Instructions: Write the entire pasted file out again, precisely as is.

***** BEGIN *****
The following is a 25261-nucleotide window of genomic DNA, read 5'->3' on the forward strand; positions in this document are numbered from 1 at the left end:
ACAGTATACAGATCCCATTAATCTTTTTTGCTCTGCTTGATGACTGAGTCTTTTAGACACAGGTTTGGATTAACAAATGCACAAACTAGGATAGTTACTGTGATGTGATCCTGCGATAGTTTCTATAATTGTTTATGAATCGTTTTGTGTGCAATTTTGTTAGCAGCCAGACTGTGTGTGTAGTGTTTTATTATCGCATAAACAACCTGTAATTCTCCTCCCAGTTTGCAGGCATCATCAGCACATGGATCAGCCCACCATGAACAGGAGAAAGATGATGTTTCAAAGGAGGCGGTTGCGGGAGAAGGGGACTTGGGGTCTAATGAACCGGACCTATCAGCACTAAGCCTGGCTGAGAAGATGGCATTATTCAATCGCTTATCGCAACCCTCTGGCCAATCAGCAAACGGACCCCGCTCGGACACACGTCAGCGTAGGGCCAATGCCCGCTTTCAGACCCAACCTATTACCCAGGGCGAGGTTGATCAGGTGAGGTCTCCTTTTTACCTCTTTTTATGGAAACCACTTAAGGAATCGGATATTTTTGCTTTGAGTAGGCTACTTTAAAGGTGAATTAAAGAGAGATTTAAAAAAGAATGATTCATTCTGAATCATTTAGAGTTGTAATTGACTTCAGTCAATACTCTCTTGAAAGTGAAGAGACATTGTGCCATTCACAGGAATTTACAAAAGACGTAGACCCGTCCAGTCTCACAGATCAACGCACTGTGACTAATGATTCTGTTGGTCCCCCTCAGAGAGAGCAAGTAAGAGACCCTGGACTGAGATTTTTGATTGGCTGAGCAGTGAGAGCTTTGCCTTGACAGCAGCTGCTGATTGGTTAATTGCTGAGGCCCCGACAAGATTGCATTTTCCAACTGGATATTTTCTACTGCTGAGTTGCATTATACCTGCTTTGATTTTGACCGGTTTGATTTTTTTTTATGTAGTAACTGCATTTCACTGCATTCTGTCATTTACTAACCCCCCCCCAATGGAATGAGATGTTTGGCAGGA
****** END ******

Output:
The following is a 25261-nucleotide window of genomic DNA, read 5'->3' on the forward strand; positions in this document are numbered from 1 at the left end:
ACAGTATACAGATCCCATTAATCTTTTTTGCTCTGCTTGATGACTGAGTCTTTTAGACACAGGTTTGGATTAACAAATGCACAAACTAGGATAGTTACTGTGATGTGATCCTGCGATAGTTTCTATAATTGTTTATGAATCGTTTTGTGTGCAATTTTGTTAGCAGCCAGACTGTGTGTGTAGTGTTTTATTATCGCATAAACAACCTGTAATTCTCCTCCCAGTTTGCAGGCATCATCAGCACATGGATCAGCCCACCATGAACAGGAGAAAGATGATGTTTCAAAGGAGGCGGTTGCGGGAGAAGGGGACTTGGGGTCTAATGAACCGGACCTATCAGCACTAAGCCTGGCTGAGAAGATGGCATTATTCAATCGCTTATCGCAACCCTCTGGCCAATCAGCAAACGGACCCCGCTCGGACACACGTCAGCGTAGGGCCAATGCCCGCTTTCAGACCCAACCTATTACCCAGGGCGAGGTTGATCAGGTGAGGTCTCCTTTTTACCTCTTTTTATGGAAACCACTTAAGGAATCGGATATTTTTGCTTTGAGTAGGCTACTTTAAAGGTGAATTAAAGAGAGATTTAAAAAAGAATGATTCATTCTGAATCATTTAGAGTTGTAATTGACTTCAGTCAATACTCTCTTGAAAGTGAAGAGACATTGTGCCATTCACAGGAATTTACAAAAGACGTAGACCCGTCCAGTCTCACAGATCAACGCACTGTGACTAATGATTCTGTTGGTCCCCCTCAGAGAGAGCAAGTAAGAGACCCTGGACTGAGATTTTTGATTGGCTGAGCAGTGAGAGCTTTGCCTTGACAGCAGCTGCTGATTGGTTAATTGCTGAGGCCCCGACAAGATTGCATTTTCCAACTGGATATTTTCTACTGCTGAGTTGCATTATACCTGCTTTGATTTTGACCGGTTTGATTTTTTTTTATGTAGTAACTGCATTTCACTGCATTCTGTCATTTACTAACCCCCCCCCAATGGAATGAGATGTTTGGCAGGA